Native English speakers grow up with an edge, but the edge is one of two on the same sword. English is not the most common first language in the world. Mandarin Chinese and Spanish both have more native speakers. As a second language, however, English is unmatched with some 1 billion speakers and they are spread around the world. Largely as a legacy of the colonial aptitude of the British in the 18th and 19th centuries, and then of American influence in the 20th century, nations in which English is at least one of the official languages exist on every continent – even Antarctica if you count the scientific outposts – as well as numerous island outposts. Knowing the language is a big asset, so it is widely studied elsewhere. It has become the language of international commerce and air travel. The internet has hastened its global spread: some 60% of the content is in English. While that percentage surely will diminish as net access spreads, the role of English will remain outsized on the net for the foreseeable future.
The downside to being native speakers of English is something that can be overcome but, due to normal human laziness, commonly isn’t. Not needing to become at least marginally fluent in another language in order to get by at home and (in most cases) abroad, most Anglophones don’t. Even though another language is a requirement in high school and (generally) college, without regular use the skills (if any) acquired by students soon fade. My own high school Spanish evaporated long ago; my Latin, strangely, has fared somewhat better, but that is not as useful as one might imagine. Hence the common joke:
Q: If a polyglot is someone who speaks many languages, what do you call a person who speaks only one?
A: An American.
(I’ve heard the same joke with “Englishman” as the answer.)
The history of any language is interesting in its own way. Lithuanian, for example, is interesting for having evolved less than most: it is believed to be closer to proto-Indo-European than any extant language and shares some grammatical forms with Sanskrit that have vanished from other European tongues. The history of English couldn’t be more different from that. The accidents of history remolded it time and again while expanding it from a minor regional dialect to its current global reach. A readable and compendious book on the subject is The Story of English by Joseph Piercy.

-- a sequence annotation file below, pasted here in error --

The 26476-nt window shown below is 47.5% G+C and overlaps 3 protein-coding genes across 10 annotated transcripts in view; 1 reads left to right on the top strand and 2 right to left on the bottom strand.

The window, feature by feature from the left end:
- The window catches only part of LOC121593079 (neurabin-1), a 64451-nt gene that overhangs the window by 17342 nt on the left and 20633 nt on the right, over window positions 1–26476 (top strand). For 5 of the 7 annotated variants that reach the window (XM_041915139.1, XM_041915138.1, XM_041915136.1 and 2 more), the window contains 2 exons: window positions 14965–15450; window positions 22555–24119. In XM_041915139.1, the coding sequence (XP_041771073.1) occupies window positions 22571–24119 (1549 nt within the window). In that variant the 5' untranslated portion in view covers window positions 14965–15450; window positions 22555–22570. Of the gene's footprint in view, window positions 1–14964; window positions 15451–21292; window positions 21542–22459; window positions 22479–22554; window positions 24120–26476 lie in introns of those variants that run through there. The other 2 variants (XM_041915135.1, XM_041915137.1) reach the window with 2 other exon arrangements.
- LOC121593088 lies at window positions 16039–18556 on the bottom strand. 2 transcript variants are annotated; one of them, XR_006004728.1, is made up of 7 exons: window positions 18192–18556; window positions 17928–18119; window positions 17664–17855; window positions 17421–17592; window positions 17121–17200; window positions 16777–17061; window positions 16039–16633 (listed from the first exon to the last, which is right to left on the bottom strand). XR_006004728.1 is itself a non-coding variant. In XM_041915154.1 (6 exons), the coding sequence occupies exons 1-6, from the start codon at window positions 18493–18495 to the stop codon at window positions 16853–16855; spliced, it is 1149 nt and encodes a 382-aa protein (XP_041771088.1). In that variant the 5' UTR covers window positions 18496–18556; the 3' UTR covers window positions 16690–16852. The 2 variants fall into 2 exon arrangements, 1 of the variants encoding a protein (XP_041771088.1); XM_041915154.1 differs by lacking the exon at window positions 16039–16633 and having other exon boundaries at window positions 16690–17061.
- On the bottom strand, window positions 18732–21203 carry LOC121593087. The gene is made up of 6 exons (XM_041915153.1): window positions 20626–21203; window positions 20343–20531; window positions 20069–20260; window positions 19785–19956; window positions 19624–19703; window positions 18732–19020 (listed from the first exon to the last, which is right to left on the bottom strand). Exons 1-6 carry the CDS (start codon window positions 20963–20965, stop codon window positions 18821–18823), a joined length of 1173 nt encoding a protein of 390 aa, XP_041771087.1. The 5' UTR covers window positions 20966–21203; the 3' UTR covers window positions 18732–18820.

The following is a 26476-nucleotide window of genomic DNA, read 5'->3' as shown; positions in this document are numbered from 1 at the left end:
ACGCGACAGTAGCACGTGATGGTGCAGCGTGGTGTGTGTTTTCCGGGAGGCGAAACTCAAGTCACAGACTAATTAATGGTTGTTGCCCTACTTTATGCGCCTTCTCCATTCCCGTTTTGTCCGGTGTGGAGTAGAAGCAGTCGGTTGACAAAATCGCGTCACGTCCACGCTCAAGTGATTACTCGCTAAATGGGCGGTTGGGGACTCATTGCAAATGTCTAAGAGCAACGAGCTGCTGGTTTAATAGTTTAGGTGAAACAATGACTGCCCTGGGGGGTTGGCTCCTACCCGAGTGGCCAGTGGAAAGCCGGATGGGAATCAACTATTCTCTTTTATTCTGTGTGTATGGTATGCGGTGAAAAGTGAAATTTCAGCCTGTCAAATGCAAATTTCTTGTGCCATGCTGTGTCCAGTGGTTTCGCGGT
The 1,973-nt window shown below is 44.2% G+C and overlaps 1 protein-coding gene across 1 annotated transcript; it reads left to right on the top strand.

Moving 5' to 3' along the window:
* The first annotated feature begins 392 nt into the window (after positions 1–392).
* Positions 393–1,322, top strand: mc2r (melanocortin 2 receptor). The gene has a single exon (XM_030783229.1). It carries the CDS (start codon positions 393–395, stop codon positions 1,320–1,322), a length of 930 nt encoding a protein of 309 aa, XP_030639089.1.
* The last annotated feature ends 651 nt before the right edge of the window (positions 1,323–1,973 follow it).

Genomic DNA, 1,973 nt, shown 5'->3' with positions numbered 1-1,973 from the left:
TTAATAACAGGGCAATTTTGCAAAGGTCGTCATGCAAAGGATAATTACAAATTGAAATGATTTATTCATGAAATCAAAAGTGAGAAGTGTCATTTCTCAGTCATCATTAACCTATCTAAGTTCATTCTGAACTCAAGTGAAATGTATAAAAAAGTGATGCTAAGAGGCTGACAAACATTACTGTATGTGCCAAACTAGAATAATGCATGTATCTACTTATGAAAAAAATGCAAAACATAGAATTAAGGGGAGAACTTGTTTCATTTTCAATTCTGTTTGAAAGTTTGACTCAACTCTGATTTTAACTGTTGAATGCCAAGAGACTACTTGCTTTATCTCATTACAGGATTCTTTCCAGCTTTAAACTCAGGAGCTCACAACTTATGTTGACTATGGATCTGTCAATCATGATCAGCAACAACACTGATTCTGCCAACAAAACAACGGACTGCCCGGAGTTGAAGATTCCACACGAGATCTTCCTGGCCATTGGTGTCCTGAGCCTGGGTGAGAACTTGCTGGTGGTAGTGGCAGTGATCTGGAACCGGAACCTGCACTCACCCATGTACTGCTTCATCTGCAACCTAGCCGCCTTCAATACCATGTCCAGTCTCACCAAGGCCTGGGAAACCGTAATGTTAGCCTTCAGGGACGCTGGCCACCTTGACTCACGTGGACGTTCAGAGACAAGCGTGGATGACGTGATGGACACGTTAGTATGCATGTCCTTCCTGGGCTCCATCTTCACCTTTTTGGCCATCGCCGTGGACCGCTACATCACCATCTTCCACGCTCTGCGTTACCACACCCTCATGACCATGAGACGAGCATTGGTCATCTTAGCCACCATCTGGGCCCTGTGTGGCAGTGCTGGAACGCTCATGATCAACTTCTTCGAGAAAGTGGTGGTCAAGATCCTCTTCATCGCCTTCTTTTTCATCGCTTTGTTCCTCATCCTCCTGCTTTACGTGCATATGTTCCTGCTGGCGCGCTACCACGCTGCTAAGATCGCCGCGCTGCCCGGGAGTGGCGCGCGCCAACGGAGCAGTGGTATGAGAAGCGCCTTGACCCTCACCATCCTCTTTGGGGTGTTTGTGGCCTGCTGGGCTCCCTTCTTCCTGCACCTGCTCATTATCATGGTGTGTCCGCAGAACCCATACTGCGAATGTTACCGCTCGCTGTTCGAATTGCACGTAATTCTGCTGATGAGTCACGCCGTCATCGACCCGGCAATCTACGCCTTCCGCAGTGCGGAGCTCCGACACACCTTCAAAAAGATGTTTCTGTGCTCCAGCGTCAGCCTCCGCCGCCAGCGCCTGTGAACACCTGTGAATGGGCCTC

The language has been an unlikely survivor, in large part because of its ability to absorb and transform. Britain had been highly Latinized during the centuries as a Roman province, but the Angle, Saxon, and Jute invaders brushed all that aside with surprising speed. Their North Germanic tongue became what we now call Old English, which then survived (while absorbing vocabulary from) the Viking invasions. It survived in turn (while transforming into Middle English) the Norman Conquest despite the aristocracy speaking French for many years afterward. It survived and was enriched by the deliberate Latinization of the early Modern English period. It survived and thrived in the turbulent history that followed. Given its 184 page length, Piercy's book contains a lot of information, citations, and quotes about all this. Recommended.
A good complement to Piercy is The Vulgar Tongue: Green’s History of Slang by Jonathan Green. Slang, after all, is the leading edge of language. It is notoriously hard to define, but we know it when we hear it – at least until it becomes part of the “legitimate” language, if it ever does. Some slang has survived yet remained slang for centuries. Some is absorbed into polite speech. Most comes and goes in a few decades. There are few people who know the subject better than Jonathon Green, author of Green’s Dictionary of Slang (with 110,000 entries and 415,000 citations) and consultant for the OED. In The Vulgar Tongue he relates the history of slang rather than compiling definitions, though naturally this requires numerous examples. There are side excursions into regional (e.g. Australian), ethnic, and social group (e.g. jazz and beatnik) slang. The subject has attracted scholars from the time English became a literary enough language to have a polite form along with a vulgar one. (During the Norman period, arguably there was no slang: all English was the common tongue.) In the 18th century, for example, along with Samuel Johnson’s landmark dictionary was Francis Grose’ A Classical Dictionary of the Vulgar Tongue (1785). The word “slang,” which of course is not slang, first appears in a dictionary title in 1859. Green’s book is also recommended, especially in conjunction with Piercy.
The core of literary English actually has been remarkably stable since the 17th century. Shakespeare remains easily readable, much as high school students might demur to that assessment. His style might not be simple, but beyond a small percentage of archaic words the content poses no real obstructions. The language has added numerous words and phrases since then but has subtracted relatively few. It would be fun to hear English spoken in a century to find out if polite speech remains the same, what current slang still infuses everyday speech, what sounds laughably archaic to the then speakers, and what has been added and from where. I suspect that for me this is an unlikely prospect.
Clip from Ball of Fire (1941). Gary Cooper is an ivory tower English Professor tasked with writing an article on slang for a new encyclopedia. He wishes to interview nightclub performer Barbara Stanwyck (who mistakes him at first for a detective) for her expertise on modern slang.